Anti-Mike McDonald Doobie fans like the one reviewer on this page don't stop to consider that each of the Tom Johnston Doobie albums each were an evolution themselves. Stampede, the last pre-McDonald recording, featured an eclectic blend of tunes that, while guitar-based, still had elements like the Condoli brothers playing jazz trumpet licks on Pat Simmons' "I Cheat the Hangman." And, if anyone wants to blame someone for Tom Johnston's departure, blame Tom: he got sick from hard living, and the band would have broken up without Skunk Baxter's idea to bring ex-Steely Dan mate McDonald aboard to save a big concert tour.
The best pre-McDonald Doobie work featured Bill Payne's (Little Feat) keyboard playing anyway, so McDonald's arrival on the scene was not that out of character. But they didn't know McDonald's awesome voice and musical ability would take over the band. Good thing it did: it gave the band new life, which extends to the present day.
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12 of 13 people found the following review helpful By John Nelson on July 27, 2005
Format: Audio CD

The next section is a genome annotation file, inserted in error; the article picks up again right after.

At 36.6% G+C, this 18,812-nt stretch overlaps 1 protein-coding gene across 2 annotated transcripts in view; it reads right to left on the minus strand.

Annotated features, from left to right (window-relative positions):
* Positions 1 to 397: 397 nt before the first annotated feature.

I didn't think it was possible for this to happen, but it did. One of the Doobie Brothers best albums has gotten the 24kt treatment for superior sound quality and mastering. Lets face it if your still listening to the tinny, muffled version of the CD that came out years ago and only has so many tracks remastered for compilation discs and Best ofs, then this is the CD for you. I only got this disc for one reason, to get a clear, crisp and fabulous version of "How Does the Fool Survive?" and I was amazed at the rest of the disc as well. From every little clatter in the back to any minute horn or vocal, you can hear everything on this CD. It also just simply sounds the way it should. Sometimes in mastering everything just comes out sounding loud or extranious. Minute by Minute isn't a loud album, it's a soft groovy kind of one that doesn't need just a big volume, mixers and faders are used to put everything where they need to be. Whats also nice is you get the full booklet to slip in for the jewel case and everything is where it should be. There are no extended cuts or demos or anything, just the album that many people own and love. My only hope is that STAMPEDE the great fifth album is just around the corner. How awesome it will be to hear Neal's Fandango and I Cheat the Hangman in the same treatment as the band got here. I suspect that if it hasn't been done already CAPTAIN AND ME will be next, but that would be okay too. Definetly a buy.